W3C home > Mailing lists > Public > w3c-sgml-wg@w3.org > September 1996

Re: RS/RE: basic questions

From: Tim Bray <tbray@textuality.com>
Date: Sat, 21 Sep 1996 06:08:19 +0000
Message-Id: <2.2.32.19960921060819.007527d0@pop.intergate.bc.ca>
To: w3c-sgml-wg@w3.org
At 02:10 AM 20/09/96 GMT, Charles F. Goldfarb wrote:

Not much new in this message, just trying to summarize trade-offs.
The question is, should we worry if

[1] <p>Listen to my heart beat and beat and beat and beat</p>  | 

parses differently from

[2] <p>Listen to my heart beat
    <?Director Audio On>
    and beat and beat.
    </p>

Charles points out that this difference flies in the fact of the fact that:

>A principal objective of SGML is that all applications should receive the same
>"true information" about the document.

And I agree 100%.  I am proposing (perhaps only as a strawman) that in XML we 
make it 100% crystal clear that in in case [2], the "true information" is, in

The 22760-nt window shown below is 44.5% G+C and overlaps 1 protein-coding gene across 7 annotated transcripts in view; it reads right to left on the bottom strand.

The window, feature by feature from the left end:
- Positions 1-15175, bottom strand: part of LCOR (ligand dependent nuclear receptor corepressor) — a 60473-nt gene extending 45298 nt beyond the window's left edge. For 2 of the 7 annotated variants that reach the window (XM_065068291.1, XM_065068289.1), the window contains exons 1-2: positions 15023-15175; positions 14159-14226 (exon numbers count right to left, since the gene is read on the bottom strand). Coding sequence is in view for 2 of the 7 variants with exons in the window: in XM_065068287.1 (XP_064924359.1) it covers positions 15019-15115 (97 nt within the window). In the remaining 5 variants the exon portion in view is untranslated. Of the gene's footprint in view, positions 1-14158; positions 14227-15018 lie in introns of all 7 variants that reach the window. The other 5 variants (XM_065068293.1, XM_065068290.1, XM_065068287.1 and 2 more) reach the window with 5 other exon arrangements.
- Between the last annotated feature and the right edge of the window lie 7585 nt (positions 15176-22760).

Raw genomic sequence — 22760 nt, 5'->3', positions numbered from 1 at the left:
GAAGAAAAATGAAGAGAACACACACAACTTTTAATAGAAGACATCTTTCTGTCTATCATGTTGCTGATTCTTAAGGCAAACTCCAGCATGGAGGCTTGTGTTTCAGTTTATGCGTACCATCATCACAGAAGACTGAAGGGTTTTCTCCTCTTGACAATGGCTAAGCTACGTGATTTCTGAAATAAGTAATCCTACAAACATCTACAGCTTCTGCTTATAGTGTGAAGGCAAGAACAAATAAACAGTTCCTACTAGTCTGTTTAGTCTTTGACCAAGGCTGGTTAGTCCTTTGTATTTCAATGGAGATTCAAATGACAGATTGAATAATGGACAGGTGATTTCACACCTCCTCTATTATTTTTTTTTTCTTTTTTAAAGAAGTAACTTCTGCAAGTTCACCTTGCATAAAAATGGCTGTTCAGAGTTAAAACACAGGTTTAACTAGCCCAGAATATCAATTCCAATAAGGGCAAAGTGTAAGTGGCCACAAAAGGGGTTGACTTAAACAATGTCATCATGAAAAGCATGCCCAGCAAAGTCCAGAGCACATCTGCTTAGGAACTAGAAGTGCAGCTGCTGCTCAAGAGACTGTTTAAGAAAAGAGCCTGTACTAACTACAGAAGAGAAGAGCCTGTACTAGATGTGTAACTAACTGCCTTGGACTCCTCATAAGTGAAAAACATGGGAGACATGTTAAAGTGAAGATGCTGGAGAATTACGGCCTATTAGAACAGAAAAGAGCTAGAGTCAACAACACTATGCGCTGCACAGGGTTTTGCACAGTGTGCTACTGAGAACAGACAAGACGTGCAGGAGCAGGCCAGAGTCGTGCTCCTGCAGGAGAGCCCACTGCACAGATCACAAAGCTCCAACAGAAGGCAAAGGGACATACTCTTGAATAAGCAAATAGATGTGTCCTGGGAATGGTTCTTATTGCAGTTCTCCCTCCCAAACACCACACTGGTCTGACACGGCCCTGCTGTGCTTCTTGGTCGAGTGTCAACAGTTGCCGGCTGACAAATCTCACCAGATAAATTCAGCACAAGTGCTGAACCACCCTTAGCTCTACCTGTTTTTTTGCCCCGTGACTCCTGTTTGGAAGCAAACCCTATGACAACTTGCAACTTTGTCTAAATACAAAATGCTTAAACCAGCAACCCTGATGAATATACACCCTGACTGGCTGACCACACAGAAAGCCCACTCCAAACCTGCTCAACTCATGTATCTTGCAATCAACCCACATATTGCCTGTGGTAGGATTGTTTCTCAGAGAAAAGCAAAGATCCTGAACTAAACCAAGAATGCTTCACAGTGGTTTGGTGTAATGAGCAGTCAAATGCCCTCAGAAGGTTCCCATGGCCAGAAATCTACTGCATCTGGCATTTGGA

C notation, 
   "\nListen to my heart beat\n\nand beat and beat\n"
or if you typed it in on a windows box
   "\r\nListen to my heart beat\r\n\r\nand beat and beat\r\n"

No ambiguity whatsoever.  The costs are: 
[a] difficulty in figuring out how to make this 8879-compliant, and 
[b] the fact that you can no longer use whitespace around markup if you are 
    worried about the application's handling of line breaks in the data, so you 
    might in fact have to use

    <p>Listen to my heart beat<? Director Audio on> and beat and beat.</p>

    which is harder to read, and hard to type in vi, for long paragraphs.

The advantages are: 
[a] you can explain quickly, clearly, and precisely exactly what the "true  
    information" is
[b] Implementation is very easy

Charles' proposal in this area is to require explicit markup around 
pseudo-elements in mixed content, probably minimized into something like '"' 
via shortref, e.g.
<p>"Listen to my heart beat " <!-- trailing space required, right?  -->
<?Director Audio On>
"and beat and beat."
</p>

Advantages:
[a] & [b] exactly as above, and
[c] it's 8879-compliant

Costs
[a] people have to put in a little more markup
[b] it is unlikely that XML can ever be fed to an HTML reader.

Not really an easy choice; but I think we've succeeded in shaking out what
the issues are.
Received on Saturday, 21 September 1996 09:10:21 EDT

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